‘Willow’ cancelled, historic Hanlan’s, Australia rallies, tracking celebrity allies and a Michigan librarian reads censors to filth

5 queer and trans news stories to follow: March 17

Big week for us, hey gays? On screen, we’ve gone from the high-highs of LGBTQ2S+ films sweeping the Oscars, to the low-lows of even more queer TV show cancellations. Maybe this weekend would be better spent reading some LGBTQ2S+ literature, in celebration of the librarians keeping queer books on shelves? But first, check out our round up of five LGBTQ2S+ news and culture stories you won’t want to miss: 

1) Why does TV hate queer women?
2) Activists push for official recognition of Hanlan’s Point Beach as a historic site
3) Australian activists outnumber attendees at anti-trans rallies
4) Which celebrities are speaking out over anti-LGBTQ2S+ legislation? 
5) This Michigan librarian won’t bow to censorship 

1) Why does TV hate queer women? 

Queer women and TV have a contentious history. In the 2010s, lesbians and bisexual women finally started getting some air time, but with the major caveat that they almost certainly died horrible on-screen deaths. Not great. While it seems that we may have finally moved on from the #BuryYourGays era, it’s been replaced by something new—premature, unexplained cancellations. 

This week, not one but two TV series that feature prominent queer women characters  got the chop. On Tuesday, news broke that A League of Their Own, which tells the very gay story of a 1940s all-women’s baseball league, would only get a four-episode second season as its last hurrah. Then, on Wednesday, it was announced that Disney+’s Willow, which had a major and super cute lesbian romance plot, would not receive a second season at all.  All this despite strong critical reception and dedicated cult followings for both shows—boo! Bring back our queers! 

2) Activists push for official recognition of Hanlan’s Point Beach as a historic site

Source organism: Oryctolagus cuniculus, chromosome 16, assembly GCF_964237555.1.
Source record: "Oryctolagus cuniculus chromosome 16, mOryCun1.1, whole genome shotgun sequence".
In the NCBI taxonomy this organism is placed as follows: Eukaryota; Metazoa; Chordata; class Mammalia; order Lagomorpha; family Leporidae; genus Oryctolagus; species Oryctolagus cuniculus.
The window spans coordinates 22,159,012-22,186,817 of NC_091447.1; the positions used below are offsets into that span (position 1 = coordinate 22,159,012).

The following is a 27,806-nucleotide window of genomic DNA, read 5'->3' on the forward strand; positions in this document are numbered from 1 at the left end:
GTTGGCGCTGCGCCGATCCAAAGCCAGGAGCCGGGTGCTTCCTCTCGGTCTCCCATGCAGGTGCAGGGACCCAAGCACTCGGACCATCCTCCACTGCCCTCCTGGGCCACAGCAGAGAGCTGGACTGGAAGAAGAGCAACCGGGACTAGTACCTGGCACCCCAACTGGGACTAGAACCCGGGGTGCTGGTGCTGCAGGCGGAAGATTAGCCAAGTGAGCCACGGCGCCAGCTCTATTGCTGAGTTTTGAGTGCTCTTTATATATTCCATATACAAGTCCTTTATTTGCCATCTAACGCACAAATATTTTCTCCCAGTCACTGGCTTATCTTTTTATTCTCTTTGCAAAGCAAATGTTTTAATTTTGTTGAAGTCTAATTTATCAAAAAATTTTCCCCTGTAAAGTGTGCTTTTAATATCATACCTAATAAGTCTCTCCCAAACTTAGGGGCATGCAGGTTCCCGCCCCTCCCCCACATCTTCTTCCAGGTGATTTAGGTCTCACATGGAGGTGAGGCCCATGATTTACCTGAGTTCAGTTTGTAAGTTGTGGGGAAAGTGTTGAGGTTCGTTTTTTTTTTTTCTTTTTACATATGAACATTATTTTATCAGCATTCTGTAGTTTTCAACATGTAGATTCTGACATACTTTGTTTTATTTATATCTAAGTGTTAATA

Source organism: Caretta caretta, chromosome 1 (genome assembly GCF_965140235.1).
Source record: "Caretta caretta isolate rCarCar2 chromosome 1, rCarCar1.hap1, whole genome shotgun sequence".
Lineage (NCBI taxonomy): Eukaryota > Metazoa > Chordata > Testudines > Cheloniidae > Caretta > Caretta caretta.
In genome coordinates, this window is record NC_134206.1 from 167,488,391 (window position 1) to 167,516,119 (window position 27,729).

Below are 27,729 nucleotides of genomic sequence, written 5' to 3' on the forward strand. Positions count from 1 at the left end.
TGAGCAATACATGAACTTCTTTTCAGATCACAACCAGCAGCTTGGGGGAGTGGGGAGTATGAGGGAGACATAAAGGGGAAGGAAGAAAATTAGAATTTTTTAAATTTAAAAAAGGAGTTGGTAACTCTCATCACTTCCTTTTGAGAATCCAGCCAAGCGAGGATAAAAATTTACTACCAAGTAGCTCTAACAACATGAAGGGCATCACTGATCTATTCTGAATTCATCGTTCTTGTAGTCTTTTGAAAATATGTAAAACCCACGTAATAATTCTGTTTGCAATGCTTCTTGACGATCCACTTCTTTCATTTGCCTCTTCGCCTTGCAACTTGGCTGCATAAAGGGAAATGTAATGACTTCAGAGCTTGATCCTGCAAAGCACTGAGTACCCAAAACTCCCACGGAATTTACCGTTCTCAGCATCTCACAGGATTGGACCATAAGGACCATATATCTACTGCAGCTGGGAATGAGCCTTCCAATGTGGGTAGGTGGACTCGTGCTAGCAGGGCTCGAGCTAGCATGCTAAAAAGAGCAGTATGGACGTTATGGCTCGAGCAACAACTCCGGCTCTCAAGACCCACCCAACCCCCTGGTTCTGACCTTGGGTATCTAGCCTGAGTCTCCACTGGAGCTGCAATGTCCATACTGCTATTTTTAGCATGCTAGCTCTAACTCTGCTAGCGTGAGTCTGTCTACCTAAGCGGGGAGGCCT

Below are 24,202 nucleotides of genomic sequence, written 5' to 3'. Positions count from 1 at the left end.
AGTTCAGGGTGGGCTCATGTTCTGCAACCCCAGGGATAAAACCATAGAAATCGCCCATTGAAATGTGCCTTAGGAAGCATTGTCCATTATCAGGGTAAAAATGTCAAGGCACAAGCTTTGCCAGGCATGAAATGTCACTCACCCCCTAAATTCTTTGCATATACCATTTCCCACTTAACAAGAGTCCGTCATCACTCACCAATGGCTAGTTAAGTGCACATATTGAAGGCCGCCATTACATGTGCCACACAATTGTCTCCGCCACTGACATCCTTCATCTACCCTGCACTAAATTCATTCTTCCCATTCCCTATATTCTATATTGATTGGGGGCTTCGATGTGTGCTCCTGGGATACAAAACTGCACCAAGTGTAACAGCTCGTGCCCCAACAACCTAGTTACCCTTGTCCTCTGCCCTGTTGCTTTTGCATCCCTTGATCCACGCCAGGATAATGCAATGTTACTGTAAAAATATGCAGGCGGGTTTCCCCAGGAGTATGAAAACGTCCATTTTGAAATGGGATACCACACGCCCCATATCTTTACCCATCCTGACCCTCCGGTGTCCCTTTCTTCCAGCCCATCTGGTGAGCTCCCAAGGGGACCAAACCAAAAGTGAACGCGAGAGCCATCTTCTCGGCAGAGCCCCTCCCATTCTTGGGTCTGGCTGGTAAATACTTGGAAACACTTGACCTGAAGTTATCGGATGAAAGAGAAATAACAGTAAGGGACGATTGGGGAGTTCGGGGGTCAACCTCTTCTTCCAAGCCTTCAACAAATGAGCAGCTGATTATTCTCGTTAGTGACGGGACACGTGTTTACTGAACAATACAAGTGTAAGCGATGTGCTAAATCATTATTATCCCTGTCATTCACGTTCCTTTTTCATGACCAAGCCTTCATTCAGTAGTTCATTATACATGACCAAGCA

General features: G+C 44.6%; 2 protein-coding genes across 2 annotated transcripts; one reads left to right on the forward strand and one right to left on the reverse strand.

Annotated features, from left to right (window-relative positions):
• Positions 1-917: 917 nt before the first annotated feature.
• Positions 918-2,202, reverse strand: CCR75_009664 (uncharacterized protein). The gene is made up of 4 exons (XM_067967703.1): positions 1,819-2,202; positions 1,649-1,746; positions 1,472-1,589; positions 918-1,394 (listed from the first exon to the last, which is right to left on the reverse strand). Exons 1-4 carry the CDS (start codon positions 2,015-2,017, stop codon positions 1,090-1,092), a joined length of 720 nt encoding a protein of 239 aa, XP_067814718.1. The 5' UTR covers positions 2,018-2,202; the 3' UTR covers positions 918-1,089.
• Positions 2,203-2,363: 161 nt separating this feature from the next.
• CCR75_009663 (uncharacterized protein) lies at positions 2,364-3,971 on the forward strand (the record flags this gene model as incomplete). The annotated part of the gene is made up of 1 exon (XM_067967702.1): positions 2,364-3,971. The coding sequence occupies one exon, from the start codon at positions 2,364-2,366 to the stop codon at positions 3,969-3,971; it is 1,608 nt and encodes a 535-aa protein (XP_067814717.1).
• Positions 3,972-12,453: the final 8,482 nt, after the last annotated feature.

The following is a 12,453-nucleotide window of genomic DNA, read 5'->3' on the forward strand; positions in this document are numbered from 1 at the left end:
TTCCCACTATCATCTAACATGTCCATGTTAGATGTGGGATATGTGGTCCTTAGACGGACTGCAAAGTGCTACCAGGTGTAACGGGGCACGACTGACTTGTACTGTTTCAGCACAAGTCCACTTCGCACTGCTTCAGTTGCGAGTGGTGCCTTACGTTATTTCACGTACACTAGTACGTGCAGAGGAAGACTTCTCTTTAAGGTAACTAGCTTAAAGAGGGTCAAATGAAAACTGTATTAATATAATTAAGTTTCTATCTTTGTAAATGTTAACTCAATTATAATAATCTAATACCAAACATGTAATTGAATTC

It’s not beach weather yet, but Toronto’s iconic Hanlan’s Point is making its presence known early this year. After fighting the city over a proposed plan to install a permanent festival space at the famous LGBTQ2S+ nude beach, queer activists are now pushing for Hanlan’s to receive an official historic designation


Last month, the City of Toronto’s proposed creation of a permanent “festival space” at the beach prompted massive backlash from the LGBTQ2S+ community and the creation of  “Hands Off Hanlan’s,” a group dedicated to preserving the beach and its queer history. While the city eventually dropped the proposal, members of Hands Off Hanlan’s say that, after decades of being threatened by potential redevelopment, the beach needs more concrete protection. 

It doesn’t end with the deletion of the concert festival space,” Travis Myers, a member of Hands Off Hanlans, told CBC. “That’s the beginning of making sure that the space is being respected and honoured as a queer community hub like it’s been for over 80 years.

3) Australian activists outnumber attendees at anti-trans rallies

Australia may have that one MP who’s comparing same-sex marriage to nuclear waste dumps, but it also has hundreds of people showing up to protest anti-trans speaker Posie Parker.